And God placed all things under his feet and appointed him to be head over everything for the church, which is his body, the fulness of him who fills everything in every way.             Ephesians 1:22-23 (NIVA1984)

The big picture is that God’s purposes for the world totally revolve around Jesus and it will all work out according to God’s good and perfect plan. One head over all and it is Jesus through whom and for whom everything was created.

So, in these days we can take encouragement from Christ ruling and reigning – the BIG PICTURE! He hasn’t abandoned His people or the world he has made (Ephesians 2:6).

And we can take great encouragement from his work of grace for you and me shown in His death on the cross Ephesians 2:8).

And we can take great encouragement that He knows us and loves us and we can know this amazing love here and now. (Ephesians 3:14-19)

Tuesday 24th March 2020

Lockdown Day 1. When you use the word ‘Lockdown’ it immediately creates a negative impression – the curtailing of life at someone else’s command or instruction. This last week events have moved rapidly: self-imposed isolation to enforced isolation.

For some people, including some of my family members, they might say, ‘nothing new there. This is how my life is’ – isolated for much of the day with little contact with other people. One benefit of this time might be that we have greater empathy and understanding for those who live alone.

The Apostle Paul was often in lockdown, but for a different reason. He was imprisoned for sharing his faith in Jesus, the Son of God, on numerous occasions as well as suffering all kinds of hardships. He writes from prison to the Christians in Philippi,

Now I want you to know, brothers and sisters, that what has happened to me has really served to advance the gospel. As a result, it has become clear throughout the whole palace guard and to everyone else that I am in chains for Christ.
Because of my chains, most of the brothers in the Lord have been encouraged to speak the word of God more courageously and fearlessly.
Philippians 1:12-14

He sees his confinement as an opportunity to build, encourage and share the news about Jesus.

My hope and prayer is that this time of upheaval and uncertainty might create the same kind of opportunities for us.

We may have more time to pray, so

May we nurture our own prayer lives and use this time to move on with the Lord – further up and further in.

May we look for the ways in which we can encourage people in faith.

May we use the time we have to pray for those who will find these days difficult.

O gracious and holy Father,
give us wisdom to perceive you,
diligence to seek you,
patience to wait for you,
eyes to behold you,
a heart to meditate upon you,
and a life to proclaim you,
through the power of the Spirit
of Jesus Christ our Lord.                                 St Benedict

God of compassion,
be close to those who are ill, afraid or in isolation.
In their loneliness, be their consolation;
in their anxiety, be their hope;
in their darkness, be their light;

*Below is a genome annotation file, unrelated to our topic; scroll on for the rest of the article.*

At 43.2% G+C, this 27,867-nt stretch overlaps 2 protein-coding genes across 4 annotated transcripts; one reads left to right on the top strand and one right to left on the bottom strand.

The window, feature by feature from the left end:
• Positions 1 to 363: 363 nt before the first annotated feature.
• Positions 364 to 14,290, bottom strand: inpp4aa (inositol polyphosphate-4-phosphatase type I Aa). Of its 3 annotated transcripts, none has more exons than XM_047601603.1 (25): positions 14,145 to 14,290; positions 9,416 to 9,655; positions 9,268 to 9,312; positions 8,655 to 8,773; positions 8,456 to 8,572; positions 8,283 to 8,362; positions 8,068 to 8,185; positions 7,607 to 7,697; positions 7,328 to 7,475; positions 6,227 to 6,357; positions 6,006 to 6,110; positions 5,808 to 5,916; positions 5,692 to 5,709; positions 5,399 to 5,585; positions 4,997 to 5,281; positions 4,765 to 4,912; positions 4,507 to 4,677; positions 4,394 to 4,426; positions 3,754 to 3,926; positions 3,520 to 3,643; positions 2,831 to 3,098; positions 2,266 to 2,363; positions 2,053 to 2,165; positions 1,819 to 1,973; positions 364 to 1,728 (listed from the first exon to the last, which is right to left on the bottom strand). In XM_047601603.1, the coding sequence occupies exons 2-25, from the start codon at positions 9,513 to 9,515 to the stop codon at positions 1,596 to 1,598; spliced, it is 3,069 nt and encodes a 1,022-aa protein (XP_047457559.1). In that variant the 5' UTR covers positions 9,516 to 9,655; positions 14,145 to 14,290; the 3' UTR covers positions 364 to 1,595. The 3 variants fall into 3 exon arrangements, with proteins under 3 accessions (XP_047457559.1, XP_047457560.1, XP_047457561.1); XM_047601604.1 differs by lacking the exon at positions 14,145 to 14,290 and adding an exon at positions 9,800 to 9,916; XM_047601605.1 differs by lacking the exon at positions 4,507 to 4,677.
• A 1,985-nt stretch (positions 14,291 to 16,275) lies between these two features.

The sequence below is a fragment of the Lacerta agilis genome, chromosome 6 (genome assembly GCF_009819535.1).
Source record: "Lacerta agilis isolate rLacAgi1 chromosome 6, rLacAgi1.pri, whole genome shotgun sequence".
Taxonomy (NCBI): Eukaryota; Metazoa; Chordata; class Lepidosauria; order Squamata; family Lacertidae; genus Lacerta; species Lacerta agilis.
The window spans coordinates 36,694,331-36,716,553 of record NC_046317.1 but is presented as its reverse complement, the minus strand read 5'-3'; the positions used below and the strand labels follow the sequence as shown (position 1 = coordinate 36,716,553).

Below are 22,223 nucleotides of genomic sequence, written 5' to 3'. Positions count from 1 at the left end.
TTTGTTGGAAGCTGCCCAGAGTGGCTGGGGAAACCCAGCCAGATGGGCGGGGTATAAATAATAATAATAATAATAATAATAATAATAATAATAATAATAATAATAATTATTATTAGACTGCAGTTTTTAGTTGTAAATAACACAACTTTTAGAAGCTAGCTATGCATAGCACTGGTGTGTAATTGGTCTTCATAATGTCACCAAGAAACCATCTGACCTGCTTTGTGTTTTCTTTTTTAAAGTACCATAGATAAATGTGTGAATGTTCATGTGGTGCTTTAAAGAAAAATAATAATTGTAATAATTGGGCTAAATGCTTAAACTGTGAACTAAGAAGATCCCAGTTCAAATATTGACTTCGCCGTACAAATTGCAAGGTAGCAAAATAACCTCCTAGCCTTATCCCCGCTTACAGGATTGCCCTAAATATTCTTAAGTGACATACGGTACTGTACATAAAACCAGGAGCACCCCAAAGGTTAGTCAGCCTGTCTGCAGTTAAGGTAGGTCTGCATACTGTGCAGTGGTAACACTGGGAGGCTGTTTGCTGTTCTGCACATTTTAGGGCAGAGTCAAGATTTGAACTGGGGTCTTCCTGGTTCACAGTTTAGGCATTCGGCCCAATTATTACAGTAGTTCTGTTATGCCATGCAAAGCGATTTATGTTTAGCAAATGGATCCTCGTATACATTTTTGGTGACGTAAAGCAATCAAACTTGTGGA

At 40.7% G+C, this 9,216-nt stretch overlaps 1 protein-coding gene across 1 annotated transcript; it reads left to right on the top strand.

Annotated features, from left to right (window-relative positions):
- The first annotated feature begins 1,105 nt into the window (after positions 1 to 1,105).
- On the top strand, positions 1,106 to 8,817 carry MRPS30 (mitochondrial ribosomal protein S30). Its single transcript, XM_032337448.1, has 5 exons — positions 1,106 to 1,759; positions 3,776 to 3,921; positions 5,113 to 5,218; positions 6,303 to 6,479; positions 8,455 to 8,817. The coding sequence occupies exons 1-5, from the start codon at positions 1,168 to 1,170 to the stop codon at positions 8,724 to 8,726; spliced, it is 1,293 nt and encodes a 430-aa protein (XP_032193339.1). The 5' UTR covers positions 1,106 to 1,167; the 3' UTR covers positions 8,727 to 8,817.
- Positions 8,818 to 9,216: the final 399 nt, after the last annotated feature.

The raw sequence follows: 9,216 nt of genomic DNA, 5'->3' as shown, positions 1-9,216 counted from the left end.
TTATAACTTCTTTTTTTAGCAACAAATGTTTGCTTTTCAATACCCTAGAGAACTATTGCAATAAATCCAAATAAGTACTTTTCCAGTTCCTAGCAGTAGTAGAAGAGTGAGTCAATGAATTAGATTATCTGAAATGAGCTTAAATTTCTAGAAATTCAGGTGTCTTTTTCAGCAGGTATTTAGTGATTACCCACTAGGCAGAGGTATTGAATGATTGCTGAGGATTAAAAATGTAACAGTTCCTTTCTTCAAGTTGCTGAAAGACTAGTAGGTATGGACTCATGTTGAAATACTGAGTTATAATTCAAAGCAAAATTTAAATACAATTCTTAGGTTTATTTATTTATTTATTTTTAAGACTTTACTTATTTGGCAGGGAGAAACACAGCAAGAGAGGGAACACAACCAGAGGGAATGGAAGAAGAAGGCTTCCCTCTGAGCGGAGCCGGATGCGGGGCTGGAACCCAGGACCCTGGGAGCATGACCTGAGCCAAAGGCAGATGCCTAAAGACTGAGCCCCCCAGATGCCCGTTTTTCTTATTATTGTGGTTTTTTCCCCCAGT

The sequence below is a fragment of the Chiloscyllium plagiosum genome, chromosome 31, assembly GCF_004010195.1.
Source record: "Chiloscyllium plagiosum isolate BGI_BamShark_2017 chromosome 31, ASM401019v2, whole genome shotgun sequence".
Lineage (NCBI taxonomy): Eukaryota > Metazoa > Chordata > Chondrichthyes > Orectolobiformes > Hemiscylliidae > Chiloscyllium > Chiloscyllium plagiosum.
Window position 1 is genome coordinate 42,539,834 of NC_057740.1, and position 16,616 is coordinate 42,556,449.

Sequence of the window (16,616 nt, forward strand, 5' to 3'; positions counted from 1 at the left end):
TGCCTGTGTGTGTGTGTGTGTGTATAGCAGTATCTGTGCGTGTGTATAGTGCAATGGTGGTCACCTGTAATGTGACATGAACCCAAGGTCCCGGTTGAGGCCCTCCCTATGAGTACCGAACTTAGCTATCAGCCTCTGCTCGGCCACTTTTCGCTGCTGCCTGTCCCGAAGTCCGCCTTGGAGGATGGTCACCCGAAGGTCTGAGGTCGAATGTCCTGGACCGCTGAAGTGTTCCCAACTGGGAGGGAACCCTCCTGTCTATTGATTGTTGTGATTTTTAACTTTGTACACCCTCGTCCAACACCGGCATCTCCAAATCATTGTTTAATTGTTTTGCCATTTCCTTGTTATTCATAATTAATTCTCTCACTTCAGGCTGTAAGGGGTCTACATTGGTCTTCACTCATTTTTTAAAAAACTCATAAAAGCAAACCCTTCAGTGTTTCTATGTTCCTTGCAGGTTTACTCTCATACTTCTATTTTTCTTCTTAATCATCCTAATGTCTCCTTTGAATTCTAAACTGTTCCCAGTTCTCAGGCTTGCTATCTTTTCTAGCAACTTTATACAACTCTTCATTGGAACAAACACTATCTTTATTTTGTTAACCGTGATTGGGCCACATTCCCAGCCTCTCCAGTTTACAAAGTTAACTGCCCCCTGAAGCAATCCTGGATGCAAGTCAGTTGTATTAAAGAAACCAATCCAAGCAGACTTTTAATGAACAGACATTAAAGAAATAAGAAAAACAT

through him who suffered alone on the cross,
but reigns with you in glory,
Jesus Christ our Lord. Amen.

Wednesday 18th March 2020

It is said that every human experience and emotion can be found in the Psalms. This morning, reading Psalm 38, which is a Psalm set for this day in the Church of England’s lectionary, I came across these words which raised a smile:

 My friends and companions stand aloof from my affliction;
    and my neighbours stand far off.  Psalm 38:11 NRSV

‘Self Isolation’ is a positive encouragement to keep away from everyone as much as is possible. It’s a term which sounds positive, but it has a negative impact on the quality of life. Of course, many people in our society are already isolated because of illness or infirmity and they will be all too aware of the problems caused by a lack of meaningful contact.

Coronavirus hadn’t appeared in the days of the Psalmist, but there were many diseases and conditions which made people keep their distance from those afflicted. Social exclusion was a normal part of life for many.

The Psalmist, out of his pain and anguish calls out to God:

O Lord, all my longing is known to you;
    my sighing is not hidden from you.    Psalm 38:9  NRSV

He takes comfort from the fact that God is with those who cry out to Him, and that nothing is hidden from His gaze. He goes on to pray,

Do not forsake me, O Lord;
    O my God, do not be far from me;
make haste to help me,
    O Lord, my salvation.          Psalm 38:22-23 NRSV

These days of upheaval to the normal life provide great opportunities for us to remember with the Lord God, those people whose world has shrunk, who feel isolated, alone and fearful because of the coronavirus crisis.  We can pray that they might not feel to be forgotten, and even better, we can pick up the phone or knock on the door to ask if we can help in any way.

And we can pray to God, knowing that He hears us, understands us and offers His peace and grace to those who cry out to Him. He is bigger than any crisis – personal, national or global. Whenever you find yourself overwhelmed by life, you always have two choices: you can focus on your circumstances, or fix your eyes on the Lord God Almighty and His Son, Jesus.